Having done a thing or two to change the world through the personal-computing revolution, Steve Wozniak sees self-driving cars as the next major technological breakthrough.  

The self-described geek, who helped make personal computers ubiquitous after co-founding the world’s most valuable corporation, gushed about the potential for artificial intelligence in the automotive industry during a recent talk in the Valley.

Self-driving vehicles will be safer and more efficient than those currently piloted by people and could lead to a transportation revolution along the lines of what affordability and ease of use did for computers, he predicted. They could relegate people to the role of back-seat drivers.

“Within 20 years, human drivers won’t be allowed except on certain roads, just for fun,” Wozniak told more than 200 people attending a presentation in Paradise Valley hosted by BBVA Compass Bank. “Accident rates will be so much lower for self-driving cars.”

The pervasiveness of self-driving cars still seems a radical notion. But so did the idea of regular people owning low-cost, easy-to-use computers back in the mid-1970s, when Wozniak teamed with Steve Jobs to create Apple, now the world’s most valuable corporation. As he pointed out, the technology has developed rapidly and self-driving cars have been successfully tested, with nearly all big automakers working on prototypes.

The Woz himself has teamed with Cadillac in a technical-consulting role and in marketing, appearing in an offbeat TV commercial for the upcoming CT6 sedan that aired during this year’s Academy Awards presentation.

“I will be meeting with Cadillac, offering tech ideas on what belongs (in future vehicles) and what doesn’t,” he said.

Wozniak said he recently bought a Tesla after driving a Toyota Prius for a decade. He vowed to get a Cadillac CT6 after they hit showrooms later this year. He predicted the CT6 will be one of the first self-driving cars on the market and will help redefine the public’s image of the century-old automobile manufacturer.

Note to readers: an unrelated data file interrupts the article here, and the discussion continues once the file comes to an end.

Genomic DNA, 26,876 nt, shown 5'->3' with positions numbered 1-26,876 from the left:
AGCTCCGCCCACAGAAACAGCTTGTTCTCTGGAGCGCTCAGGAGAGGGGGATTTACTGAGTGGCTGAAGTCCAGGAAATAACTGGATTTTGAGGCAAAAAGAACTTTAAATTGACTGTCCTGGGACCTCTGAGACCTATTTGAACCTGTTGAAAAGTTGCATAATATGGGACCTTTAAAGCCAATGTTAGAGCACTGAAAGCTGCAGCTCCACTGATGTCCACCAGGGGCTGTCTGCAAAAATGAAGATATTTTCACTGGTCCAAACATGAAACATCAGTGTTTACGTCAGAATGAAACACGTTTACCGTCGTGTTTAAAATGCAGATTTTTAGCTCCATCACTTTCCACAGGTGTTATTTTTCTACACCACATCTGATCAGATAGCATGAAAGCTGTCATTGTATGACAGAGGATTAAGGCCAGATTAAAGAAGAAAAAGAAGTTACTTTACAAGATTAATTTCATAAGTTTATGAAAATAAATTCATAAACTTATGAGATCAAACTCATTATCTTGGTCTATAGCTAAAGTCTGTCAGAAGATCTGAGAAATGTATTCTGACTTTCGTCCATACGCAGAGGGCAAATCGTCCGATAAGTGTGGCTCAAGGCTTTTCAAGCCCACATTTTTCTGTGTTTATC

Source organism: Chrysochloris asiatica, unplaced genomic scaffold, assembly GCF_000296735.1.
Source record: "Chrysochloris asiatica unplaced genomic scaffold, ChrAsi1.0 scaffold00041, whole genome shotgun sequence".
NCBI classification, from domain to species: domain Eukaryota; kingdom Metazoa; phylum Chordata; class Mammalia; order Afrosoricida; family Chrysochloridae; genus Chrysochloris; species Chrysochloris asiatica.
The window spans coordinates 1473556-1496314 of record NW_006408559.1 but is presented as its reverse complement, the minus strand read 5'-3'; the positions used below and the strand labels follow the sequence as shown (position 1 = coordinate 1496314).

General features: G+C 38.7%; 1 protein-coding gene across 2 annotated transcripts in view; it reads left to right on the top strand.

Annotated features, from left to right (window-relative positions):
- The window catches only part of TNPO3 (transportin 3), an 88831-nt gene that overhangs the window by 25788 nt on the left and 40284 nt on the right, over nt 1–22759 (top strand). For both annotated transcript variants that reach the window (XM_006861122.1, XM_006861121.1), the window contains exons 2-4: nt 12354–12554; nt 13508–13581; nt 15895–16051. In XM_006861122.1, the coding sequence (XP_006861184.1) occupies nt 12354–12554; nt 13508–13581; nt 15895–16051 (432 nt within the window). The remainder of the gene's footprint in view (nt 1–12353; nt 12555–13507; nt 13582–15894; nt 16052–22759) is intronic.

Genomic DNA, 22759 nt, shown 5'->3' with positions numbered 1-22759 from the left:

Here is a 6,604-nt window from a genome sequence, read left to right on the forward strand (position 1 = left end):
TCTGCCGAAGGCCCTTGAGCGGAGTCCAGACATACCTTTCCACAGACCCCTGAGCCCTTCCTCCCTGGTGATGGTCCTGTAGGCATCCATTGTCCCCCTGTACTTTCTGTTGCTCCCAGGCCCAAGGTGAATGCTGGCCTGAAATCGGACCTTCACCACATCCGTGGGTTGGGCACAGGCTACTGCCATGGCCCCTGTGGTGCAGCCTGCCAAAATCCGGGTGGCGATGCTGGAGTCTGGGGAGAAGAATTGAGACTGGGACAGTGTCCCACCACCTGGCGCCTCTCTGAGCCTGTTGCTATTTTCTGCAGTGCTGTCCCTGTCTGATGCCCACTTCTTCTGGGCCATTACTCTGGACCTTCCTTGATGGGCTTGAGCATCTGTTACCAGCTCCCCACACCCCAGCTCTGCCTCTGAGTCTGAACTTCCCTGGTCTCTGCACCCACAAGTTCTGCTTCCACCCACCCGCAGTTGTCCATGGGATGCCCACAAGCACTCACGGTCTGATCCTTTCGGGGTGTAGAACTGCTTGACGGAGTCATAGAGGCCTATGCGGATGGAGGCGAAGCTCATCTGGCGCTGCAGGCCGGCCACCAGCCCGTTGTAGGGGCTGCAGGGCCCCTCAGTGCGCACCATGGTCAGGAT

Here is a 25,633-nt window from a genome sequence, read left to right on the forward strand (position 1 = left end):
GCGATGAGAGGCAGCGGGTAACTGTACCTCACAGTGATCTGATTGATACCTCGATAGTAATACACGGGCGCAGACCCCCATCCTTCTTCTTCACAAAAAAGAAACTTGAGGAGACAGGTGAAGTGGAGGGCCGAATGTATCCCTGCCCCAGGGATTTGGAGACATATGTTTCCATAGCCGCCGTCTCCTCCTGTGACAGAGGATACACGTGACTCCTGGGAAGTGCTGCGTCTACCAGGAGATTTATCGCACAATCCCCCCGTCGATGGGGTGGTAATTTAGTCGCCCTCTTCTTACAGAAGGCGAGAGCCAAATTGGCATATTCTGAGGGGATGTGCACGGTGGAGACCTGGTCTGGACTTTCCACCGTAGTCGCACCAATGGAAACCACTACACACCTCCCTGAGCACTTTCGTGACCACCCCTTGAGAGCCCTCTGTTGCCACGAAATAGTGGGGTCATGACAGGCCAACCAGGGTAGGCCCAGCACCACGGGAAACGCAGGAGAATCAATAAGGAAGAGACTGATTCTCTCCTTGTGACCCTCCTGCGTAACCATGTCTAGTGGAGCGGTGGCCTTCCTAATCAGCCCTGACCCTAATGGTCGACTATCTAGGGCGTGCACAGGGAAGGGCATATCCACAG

“They have new car names and models coming,” he said of Cadillac. “They’re willing to change that company around.”

Wozniak, who remains an employee of Apple, wasn’t as enthusiastic about the new Apple Watch or other smartwatches, calling them redundant. “The smartwatch is an extra thing that doesn’t help me with my life,” he said. “The phone does it all well, already.”

The most important product or service Apple ever debuted, in his view, was the App Store. That’s because the many software applications that can be downloaded onto phones simplify life in so many ways, from making airline reservations or finding movies to navigating around town, he said.

Wozniak said that he, Jobs and other early co-workers at Apple always believed they would make a difference but never envisioned the company or industry growing as big as they did. “We saw a limited future, but we did think these computers could eventually apply to every single person in every home,” he said.

In a typical day, Wozniak likes to spend time speaking to kids and young adults, encouraging them to pursue their passions. The man who helped launch an industry recounted that he had three career ambitions — to become an engineer, comedian and fifth-grade teacher. He spent several years as a teacher after co-founding Apple, gradually shedding his introversion and dislike of public speaking.

“I was a geek in high school. People normally didn’t talk to me,” he said. “Even when I started Apple, I didn’t talk to people, except technical people.”

The activity that helped Wozniak come out of his shell was speaking to computer clubs in those early days, out of a desire to inspire other tech enthusiasts. “I went up the ladder from geeks to … engineers to full business audiences,” he said. “I did it gradually (so that) I didn’t get shoved into something that would scare me to death.”

Wozniak’s interest in entertainment has included concert promotions and a short stint on “Dancing with the Stars.” One of his current projects is bringing Comic Con to Silicon Valley next March. The technology/entertainment conventions also are held in other cities, including later this month in Phoenix, at the downtown convention center.

Wozniak appeared Wednesday at a client event hosted by BBVA Compass (bbvacompass.com, the fifth-largest bank operating in Arizona. In a related presentation, Senior Economist Kim Fraser Chase said the bank continues to see an upbeat year for the U.S. economy despite a soft first quarter. She expects the economy to expand 2.9 percent this year, which would make 2015 the best year for growth in a decade.

Image credit:  Robert Scoble | Flickr
Via AZ Central